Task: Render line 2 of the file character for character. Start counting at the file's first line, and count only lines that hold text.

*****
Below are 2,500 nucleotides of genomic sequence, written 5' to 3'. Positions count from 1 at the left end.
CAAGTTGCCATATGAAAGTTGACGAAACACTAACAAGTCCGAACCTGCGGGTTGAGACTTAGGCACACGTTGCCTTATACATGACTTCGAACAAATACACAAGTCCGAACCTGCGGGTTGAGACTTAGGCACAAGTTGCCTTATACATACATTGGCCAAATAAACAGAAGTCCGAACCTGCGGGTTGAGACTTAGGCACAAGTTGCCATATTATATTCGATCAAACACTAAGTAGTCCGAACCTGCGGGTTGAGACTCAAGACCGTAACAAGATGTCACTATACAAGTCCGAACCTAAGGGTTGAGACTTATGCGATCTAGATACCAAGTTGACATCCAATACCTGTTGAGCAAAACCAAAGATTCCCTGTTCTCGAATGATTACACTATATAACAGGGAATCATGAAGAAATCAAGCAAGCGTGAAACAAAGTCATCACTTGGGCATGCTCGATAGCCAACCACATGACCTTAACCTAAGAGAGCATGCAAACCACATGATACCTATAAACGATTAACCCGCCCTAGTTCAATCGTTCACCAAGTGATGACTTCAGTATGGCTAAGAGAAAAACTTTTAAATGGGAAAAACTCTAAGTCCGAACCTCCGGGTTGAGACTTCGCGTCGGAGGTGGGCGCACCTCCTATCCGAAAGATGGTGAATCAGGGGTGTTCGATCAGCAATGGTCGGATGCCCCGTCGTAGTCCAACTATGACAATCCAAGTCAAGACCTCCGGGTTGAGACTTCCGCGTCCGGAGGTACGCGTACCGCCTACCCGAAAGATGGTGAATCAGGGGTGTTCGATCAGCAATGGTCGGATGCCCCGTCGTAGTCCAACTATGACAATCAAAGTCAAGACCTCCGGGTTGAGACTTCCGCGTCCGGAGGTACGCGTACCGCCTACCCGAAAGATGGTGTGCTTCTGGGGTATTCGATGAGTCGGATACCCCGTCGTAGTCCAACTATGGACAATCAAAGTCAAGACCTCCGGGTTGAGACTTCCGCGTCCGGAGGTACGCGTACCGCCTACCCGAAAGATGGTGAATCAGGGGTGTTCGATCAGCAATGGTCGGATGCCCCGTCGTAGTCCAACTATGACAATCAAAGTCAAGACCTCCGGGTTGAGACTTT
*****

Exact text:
CAAGTTGCCATATGAAAGTTGACGAAACACTAACAAGTCCGAACCTGCGGGTTGAGACTTAGGCACACGTTGCCTTATACATGACTTCGAACAAATACACAAGTCCGAACCTGCGGGTTGAGACTTAGGCACAAGTTGCCTTATACATACATTGGCCAAATAAACAGAAGTCCGAACCTGCGGGTTGAGACTTAGGCACAAGTTGCCATATTATATTCGATCAAACACTAAGTAGTCCGAACCTGCGGGTTGAGACTCAAGACCGTAACAAGATGTCACTATACAAGTCCGAACCTAAGGGTTGAGACTTATGCGATCTAGATACCAAGTTGACATCCAATACCTGTTGAGCAAAACCAAAGATTCCCTGTTCTCGAATGATTACACTATATAACAGGGAATCATGAAGAAATCAAGCAAGCGTGAAACAAAGTCATCACTTGGGCATGCTCGATAGCCAACCACATGACCTTAACCTAAGAGAGCATGCAAACCACATGATACCTATAAACGATTAACCCGCCCTAGTTCAATCGTTCACCAAGTGATGACTTCAGTATGGCTAAGAGAAAAACTTTTAAATGGGAAAAACTCTAAGTCCGAACCTCCGGGTTGAGACTTCGCGTCGGAGGTGGGCGCACCTCCTATCCGAAAGATGGTGAATCAGGGGTGTTCGATCAGCAATGGTCGGATGCCCCGTCGTAGTCCAACTATGACAATCCAAGTCAAGACCTCCGGGTTGAGACTTCCGCGTCCGGAGGTACGCGTACCGCCTACCCGAAAGATGGTGAATCAGGGGTGTTCGATCAGCAATGGTCGGATGCCCCGTCGTAGTCCAACTATGACAATCAAAGTCAAGACCTCCGGGTTGAGACTTCCGCGTCCGGAGGTACGCGTACCGCCTACCCGAAAGATGGTGTGCTTCTGGGGTATTCGATGAGTCGGATACCCCGTCGTAGTCCAACTATGGACAATCAAAGTCAAGACCTCCGGGTTGAGACTTCCGCGTCCGGAGGTACGCGTACCGCCTACCCGAAAGATGGTGAATCAGGGGTGTTCGATCAGCAATGGTCGGATGCCCCGTCGTAGTCCAACTATGACAATCAAAGTCAAGACCTCCGGGTTGAGACTTT